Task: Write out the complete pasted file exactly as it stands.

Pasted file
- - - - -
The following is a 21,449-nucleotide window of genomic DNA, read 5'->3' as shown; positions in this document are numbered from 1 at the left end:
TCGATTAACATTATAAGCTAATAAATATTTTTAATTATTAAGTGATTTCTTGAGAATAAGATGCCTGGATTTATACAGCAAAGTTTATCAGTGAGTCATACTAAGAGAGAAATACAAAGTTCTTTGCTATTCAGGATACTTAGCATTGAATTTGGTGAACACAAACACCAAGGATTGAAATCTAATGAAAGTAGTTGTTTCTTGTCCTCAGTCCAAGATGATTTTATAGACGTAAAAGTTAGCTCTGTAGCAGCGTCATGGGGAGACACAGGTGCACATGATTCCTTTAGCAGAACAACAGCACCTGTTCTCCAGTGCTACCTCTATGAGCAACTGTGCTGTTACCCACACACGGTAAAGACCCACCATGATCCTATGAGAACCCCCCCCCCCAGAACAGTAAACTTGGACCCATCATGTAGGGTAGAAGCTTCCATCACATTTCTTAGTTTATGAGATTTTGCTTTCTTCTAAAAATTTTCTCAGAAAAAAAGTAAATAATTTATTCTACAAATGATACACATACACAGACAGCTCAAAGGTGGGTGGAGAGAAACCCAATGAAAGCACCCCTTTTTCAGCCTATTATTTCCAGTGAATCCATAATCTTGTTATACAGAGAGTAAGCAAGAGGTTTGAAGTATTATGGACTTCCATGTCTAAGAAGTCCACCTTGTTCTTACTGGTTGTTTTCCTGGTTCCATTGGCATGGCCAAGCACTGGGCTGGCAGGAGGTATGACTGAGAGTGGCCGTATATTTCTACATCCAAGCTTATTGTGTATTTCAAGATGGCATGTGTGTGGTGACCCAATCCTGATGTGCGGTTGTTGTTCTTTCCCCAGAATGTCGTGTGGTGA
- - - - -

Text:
The following is a 21,449-nucleotide window of genomic DNA, read 5'->3' as shown; positions in this document are numbered from 1 at the left end:
TCGATTAACATTATAAGCTAATAAATATTTTTAATTATTAAGTGATTTCTTGAGAATAAGATGCCTGGATTTATACAGCAAAGTTTATCAGTGAGTCATACTAAGAGAGAAATACAAAGTTCTTTGCTATTCAGGATACTTAGCATTGAATTTGGTGAACACAAACACCAAGGATTGAAATCTAATGAAAGTAGTTGTTTCTTGTCCTCAGTCCAAGATGATTTTATAGACGTAAAAGTTAGCTCTGTAGCAGCGTCATGGGGAGACACAGGTGCACATGATTCCTTTAGCAGAACAACAGCACCTGTTCTCCAGTGCTACCTCTATGAGCAACTGTGCTGTTACCCACACACGGTAAAGACCCACCATGATCCTATGAGAACCCCCCCCCCCAGAACAGTAAACTTGGACCCATCATGTAGGGTAGAAGCTTCCATCACATTTCTTAGTTTATGAGATTTTGCTTTCTTCTAAAAATTTTCTCAGAAAAAAAGTAAATAATTTATTCTACAAATGATACACATACACAGACAGCTCAAAGGTGGGTGGAGAGAAACCCAATGAAAGCACCCCTTTTTCAGCCTATTATTTCCAGTGAATCCATAATCTTGTTATACAGAGAGTAAGCAAGAGGTTTGAAGTATTATGGACTTCCATGTCTAAGAAGTCCACCTTGTTCTTACTGGTTGTTTTCCTGGTTCCATTGGCATGGCCAAGCACTGGGCTGGCAGGAGGTATGACTGAGAGTGGCCGTATATTTCTACATCCAAGCTTATTGTGTATTTCAAGATGGCATGTGTGTGGTGACCCAATCCTGATGTGCGGTTGTTGTTCTTTCCCCAGAATGTCGTGTGGTGA